California Healthline Daily Edition

Summaries of health policy coverage from major news organizations

GOP Senators Continue To Insist on Entitlement Reform in Budget Talks

On Thursday during a White House meeting, Republican lawmakers continued to push for substantial cuts to entitlement spending, specifically Medicare and Medicaid, in their ongoing effort to lower the federal budget deficit and debt, The Hill reports.

President Obama met with the group a day after meeting with Senate Democrats to discuss the debt-limit issue. White House press secretary Jay Carney said Obama made it clear that both sides would need to "give a little" to reach a compromise (Bolton/Youngman, The Hill, 5/12).

Republicans already have laid out proposals to overhaul Medicaid and privatize Medicare in the House-approved fiscal year 2012 budget resolution (H Con Res 34). Under the Medicare proposal in the Republican budget resolution, beneficiaries would receive fixed, lump-sum vouchers to purchase private health insurance (California Healthline, 5/9).

Under the Medicaid proposal, states would receive fixed annual block grants of $11,000 per Medicaid beneficiary to use as they choose. The two proposals are part of House Budget Committee Chair Paul Ryan's (R-Wis.) broader budget blueprint to lower federal spending by $6 trillion over a decade and repeal and defund the federal health reform law (California Healthline, 4/29).

Obama Hosts 'Polite' Meeting, Agrees Entitlements Are 'On the Table'

After the meeting, Obama won praise from Republicans for facilitating a "polite" exchange of ideas in the ongoing search for a budget compromise, Politico reports. However, most of the ideas on ways to reduce the deficit -- including those regarding health care -- were "well-worn talking points," according to the attendees.

Republican Sens. John Barrasso (Wyo.), Tom Coburn (Okla.), Bob Corker (Tenn.), John Cornyn (Texas), and first-year GOP Sens. John Hoeven (N.D.), Rand Paul (Ky.), Rob Portman (Ohio), Marco Rubio (Fla.) and Pat Toomey (Pa.) spoke at the meeting.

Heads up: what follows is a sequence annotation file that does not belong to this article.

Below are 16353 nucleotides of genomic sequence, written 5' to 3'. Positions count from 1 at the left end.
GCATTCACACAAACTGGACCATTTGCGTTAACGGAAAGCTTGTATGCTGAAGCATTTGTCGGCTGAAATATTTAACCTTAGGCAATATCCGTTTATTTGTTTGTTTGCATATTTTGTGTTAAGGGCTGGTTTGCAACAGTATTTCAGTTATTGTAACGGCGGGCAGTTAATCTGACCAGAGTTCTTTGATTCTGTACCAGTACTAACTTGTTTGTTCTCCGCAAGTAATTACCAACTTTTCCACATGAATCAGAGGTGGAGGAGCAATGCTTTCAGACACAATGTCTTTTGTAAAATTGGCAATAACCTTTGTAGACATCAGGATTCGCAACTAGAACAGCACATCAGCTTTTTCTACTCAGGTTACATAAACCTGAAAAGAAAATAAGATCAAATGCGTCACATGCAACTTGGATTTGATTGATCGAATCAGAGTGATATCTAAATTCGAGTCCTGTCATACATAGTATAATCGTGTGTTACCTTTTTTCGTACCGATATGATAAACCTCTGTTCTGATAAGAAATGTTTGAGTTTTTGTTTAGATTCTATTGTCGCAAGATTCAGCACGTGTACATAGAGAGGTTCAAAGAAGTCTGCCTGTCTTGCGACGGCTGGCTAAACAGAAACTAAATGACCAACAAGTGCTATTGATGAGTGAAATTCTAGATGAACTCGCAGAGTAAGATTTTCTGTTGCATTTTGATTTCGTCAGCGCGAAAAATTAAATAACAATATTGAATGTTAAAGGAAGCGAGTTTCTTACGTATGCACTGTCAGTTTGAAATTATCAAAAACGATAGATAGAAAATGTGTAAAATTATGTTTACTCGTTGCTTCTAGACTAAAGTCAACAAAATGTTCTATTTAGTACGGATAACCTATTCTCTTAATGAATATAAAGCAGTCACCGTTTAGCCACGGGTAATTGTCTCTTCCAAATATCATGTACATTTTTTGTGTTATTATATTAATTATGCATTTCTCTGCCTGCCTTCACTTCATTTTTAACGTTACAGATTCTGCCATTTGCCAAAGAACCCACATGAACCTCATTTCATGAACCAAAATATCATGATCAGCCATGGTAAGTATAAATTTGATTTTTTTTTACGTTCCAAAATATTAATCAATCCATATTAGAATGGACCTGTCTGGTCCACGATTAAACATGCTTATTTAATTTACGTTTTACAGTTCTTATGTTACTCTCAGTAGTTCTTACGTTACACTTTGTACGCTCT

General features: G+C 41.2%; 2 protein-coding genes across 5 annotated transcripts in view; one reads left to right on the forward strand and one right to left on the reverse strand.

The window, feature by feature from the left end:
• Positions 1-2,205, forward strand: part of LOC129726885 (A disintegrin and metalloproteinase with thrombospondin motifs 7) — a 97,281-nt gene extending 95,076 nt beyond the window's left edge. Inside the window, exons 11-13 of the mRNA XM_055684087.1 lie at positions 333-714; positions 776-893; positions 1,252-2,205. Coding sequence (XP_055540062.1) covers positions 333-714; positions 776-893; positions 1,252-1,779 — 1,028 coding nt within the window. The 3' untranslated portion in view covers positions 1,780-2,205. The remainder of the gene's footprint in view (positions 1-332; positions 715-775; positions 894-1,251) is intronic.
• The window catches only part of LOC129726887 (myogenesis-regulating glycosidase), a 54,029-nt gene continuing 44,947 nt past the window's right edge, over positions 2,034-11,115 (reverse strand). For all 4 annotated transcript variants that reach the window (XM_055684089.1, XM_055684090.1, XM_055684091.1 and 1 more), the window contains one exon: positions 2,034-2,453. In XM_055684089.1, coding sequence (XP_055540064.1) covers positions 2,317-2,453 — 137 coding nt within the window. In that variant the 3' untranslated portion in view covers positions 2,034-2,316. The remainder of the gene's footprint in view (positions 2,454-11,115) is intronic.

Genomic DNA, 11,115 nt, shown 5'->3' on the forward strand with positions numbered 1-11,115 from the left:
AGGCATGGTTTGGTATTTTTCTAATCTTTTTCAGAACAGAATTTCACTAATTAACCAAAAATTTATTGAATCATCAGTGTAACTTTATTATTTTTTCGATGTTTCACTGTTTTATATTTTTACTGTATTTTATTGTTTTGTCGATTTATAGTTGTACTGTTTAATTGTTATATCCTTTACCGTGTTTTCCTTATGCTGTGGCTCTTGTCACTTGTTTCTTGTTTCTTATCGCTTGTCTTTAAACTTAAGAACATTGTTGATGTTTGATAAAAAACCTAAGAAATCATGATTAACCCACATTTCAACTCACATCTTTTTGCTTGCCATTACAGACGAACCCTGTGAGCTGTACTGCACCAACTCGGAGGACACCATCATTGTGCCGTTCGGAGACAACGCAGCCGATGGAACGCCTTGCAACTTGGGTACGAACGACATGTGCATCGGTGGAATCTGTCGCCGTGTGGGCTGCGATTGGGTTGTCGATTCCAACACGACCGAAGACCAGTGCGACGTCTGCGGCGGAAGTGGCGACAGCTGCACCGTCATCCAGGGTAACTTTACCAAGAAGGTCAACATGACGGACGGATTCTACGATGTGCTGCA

Corker said that it is imperative to address entitlement spending. He said, "To really act as if we can deal with our nation's deficit without dealing with programs like Medicare and Medicaid, it really shows contempt for the people we serve." Corker added that Obama "indicated that he agreed that all entitlements need to be on the table."

McConnell Demands Spending Cuts, Entitlement Limits for Debt-Limit Deal

Meanwhile, Senate Minority Leader Mitch McConnell (R-Ky.), who also attended the meeting, stressed the importance of addressing entitlement spending (Raju/Shiner, Politico, 5/12). McConnell said the debt-limit debate gives both parties an opportunity to make sweeping changes to entitlement programs and spending. He also opposed increasing the debt ceiling unless Democrats agreed to short-term cuts to discretionary spending and long-term cuts to Medicare and Medicaid (Steinhauer, New York Times, 5/12).

McConnell said he would not insist on the Republican budget proposal, but he said tightening eligibility requirements and reducing benefits for Medicare and Medicaid would need to be a part of any deal (Montgomery, Washington Post, 5/12).

Medicare Cuts 'On the Table' for Biden, Bipartisan Lawmakers

Following a separate meeting on Thursday, Vice President Biden said the bipartisan group of lawmakers working to reduce the deficit and raise the debt ceiling is discussing all aspects of the federal budget, including possible cuts to Medicare and other entitlement programs, Politico reports. He said the group is "actually making progress" on developing a budget package that would serve as a "significant down payment" toward reducing the deficit by $4 trillion over the next 10 years (Budoff Brown/Mason, Politico, 5/12).

Biden maintained that tax increases are being discussed in the meetings. He said Republicans want "to talk about long-term Medicare costs -- well, Democrats go 'wait a minute' ... it's all on the table. It's all open to discussion." He said there likely will not be any announcement on a deal for the next four to five meetings of the group (Wasson, "On the Money," The Hill, 5/12).

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